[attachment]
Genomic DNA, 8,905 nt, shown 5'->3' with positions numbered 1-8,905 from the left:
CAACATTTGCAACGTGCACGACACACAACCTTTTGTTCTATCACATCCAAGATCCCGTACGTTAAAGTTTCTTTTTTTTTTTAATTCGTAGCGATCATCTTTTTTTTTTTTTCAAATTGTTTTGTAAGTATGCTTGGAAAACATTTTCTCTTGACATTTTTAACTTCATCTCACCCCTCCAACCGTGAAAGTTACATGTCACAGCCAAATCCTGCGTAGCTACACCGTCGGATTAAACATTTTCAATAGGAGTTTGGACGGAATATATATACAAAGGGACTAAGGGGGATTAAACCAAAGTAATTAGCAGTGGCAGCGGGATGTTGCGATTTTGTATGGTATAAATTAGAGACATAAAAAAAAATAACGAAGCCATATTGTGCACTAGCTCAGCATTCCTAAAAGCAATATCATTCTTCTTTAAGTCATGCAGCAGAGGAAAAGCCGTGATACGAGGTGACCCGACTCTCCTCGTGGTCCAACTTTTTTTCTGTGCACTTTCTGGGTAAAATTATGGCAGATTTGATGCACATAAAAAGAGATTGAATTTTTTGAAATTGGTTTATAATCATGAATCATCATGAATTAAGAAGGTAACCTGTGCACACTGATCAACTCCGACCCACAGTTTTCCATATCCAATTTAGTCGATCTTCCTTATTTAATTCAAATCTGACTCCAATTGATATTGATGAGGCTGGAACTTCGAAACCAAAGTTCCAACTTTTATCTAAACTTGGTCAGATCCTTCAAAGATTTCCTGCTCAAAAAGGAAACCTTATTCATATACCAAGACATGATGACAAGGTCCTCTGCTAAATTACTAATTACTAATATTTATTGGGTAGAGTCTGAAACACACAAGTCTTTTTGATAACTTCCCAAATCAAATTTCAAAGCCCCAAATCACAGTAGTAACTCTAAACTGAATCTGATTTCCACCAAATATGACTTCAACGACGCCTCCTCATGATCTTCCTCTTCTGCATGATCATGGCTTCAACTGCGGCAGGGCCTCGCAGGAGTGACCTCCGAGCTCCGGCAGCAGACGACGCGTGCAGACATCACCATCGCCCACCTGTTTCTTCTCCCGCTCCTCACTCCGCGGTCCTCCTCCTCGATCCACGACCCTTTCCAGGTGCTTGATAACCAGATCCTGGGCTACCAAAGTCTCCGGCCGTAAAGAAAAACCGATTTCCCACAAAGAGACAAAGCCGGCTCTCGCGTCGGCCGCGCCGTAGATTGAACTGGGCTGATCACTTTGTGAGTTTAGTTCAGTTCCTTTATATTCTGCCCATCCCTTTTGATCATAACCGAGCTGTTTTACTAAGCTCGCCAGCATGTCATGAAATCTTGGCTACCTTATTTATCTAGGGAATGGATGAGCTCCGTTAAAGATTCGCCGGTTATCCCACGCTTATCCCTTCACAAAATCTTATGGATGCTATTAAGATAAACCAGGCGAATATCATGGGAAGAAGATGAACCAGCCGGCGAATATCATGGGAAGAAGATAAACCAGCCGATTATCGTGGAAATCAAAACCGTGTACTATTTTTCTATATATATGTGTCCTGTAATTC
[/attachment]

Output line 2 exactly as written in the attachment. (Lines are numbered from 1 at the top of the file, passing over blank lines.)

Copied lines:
CAACATTTGCAACGTGCACGACACACAACCTTTTGTTCTATCACATCCAAGATCCCGTACGTTAAAGTTTCTTTTTTTTTTTAATTCGTAGCGATCATCTTTTTTTTTTTTTCAAATTGTTTTGTAAGTATGCTTGGAAAACATTTTCTCTTGACATTTTTAACTTCATCTCACCCCTCCAACCGTGAAAGTTACATGTCACAGCCAAATCCTGCGTAGCTACACCGTCGGATTAAACATTTTCAATAGGAGTTTGGACGGAATATATATACAAAGGGACTAAGGGGGATTAAACCAAAGTAATTAGCAGTGGCAGCGGGATGTTGCGATTTTGTATGGTATAAATTAGAGACATAAAAAAAAATAACGAAGCCATATTGTGCACTAGCTCAGCATTCCTAAAAGCAATATCATTCTTCTTTAAGTCATGCAGCAGAGGAAAAGCCGTGATACGAGGTGACCCGACTCTCCTCGTGGTCCAACTTTTTTTCTGTGCACTTTCTGGGTAAAATTATGGCAGATTTGATGCACATAAAAAGAGATTGAATTTTTTGAAATTGGTTTATAATCATGAATCATCATGAATTAAGAAGGTAACCTGTGCACACTGATCAACTCCGACCCACAGTTTTCCATATCCAATTTAGTCGATCTTCCTTATTTAATTCAAATCTGACTCCAATTGATATTGATGAGGCTGGAACTTCGAAACCAAAGTTCCAACTTTTATCTAAACTTGGTCAGATCCTTCAAAGATTTCCTGCTCAAAAAGGAAACCTTATTCATATACCAAGACATGATGACAAGGTCCTCTGCTAAATTACTAATTACTAATATTTATTGGGTAGAGTCTGAAACACACAAGTCTTTTTGATAACTTCCCAAATCAAATTTCAAAGCCCCAAATCACAGTAGTAACTCTAAACTGAATCTGATTTCCACCAAATATGACTTCAACGACGCCTCCTCATGATCTTCCTCTTCTGCATGATCATGGCTTCAACTGCGGCAGGGCCTCGCAGGAGTGACCTCCGAGCTCCGGCAGCAGACGACGCGTGCAGACATCACCATCGCCCACCTGTTTCTTCTCCCGCTCCTCACTCCGCGGTCCTCCTCCTCGATCCACGACCCTTTCCAGGTGCTTGATAACCAGATCCTGGGCTACCAAAGTCTCCGGCCGTAAAGAAAAACCGATTTCCCACAAAGAGACAAAGCCGGCTCTCGCGTCGGCCGCGCCGTAGATTGAACTGGGCTGATCACTTTGTGAGTTTAGTTCAGTTCCTTTATATTCTGCCCATCCCTTTTGATCATAACCGAGCTGTTTTACTAAGCTCGCCAGCATGTCATGAAATCTTGGCTACCTTATTTATCTAGGGAATGGATGAGCTCCGTTAAAGATTCGCCGGTTATCCCACGCTTATCCCTTCACAAAATCTTATGGATGCTATTAAGATAAACCAGGCGAATATCATGGGAAGAAGATGAACCAGCCGGCGAATATCATGGGAAGAAGATAAACCAGCCGATTATCGTGGAAATCAAAACCGTGTACTATTTTTCTATATATATGTGTCCTGTAATTC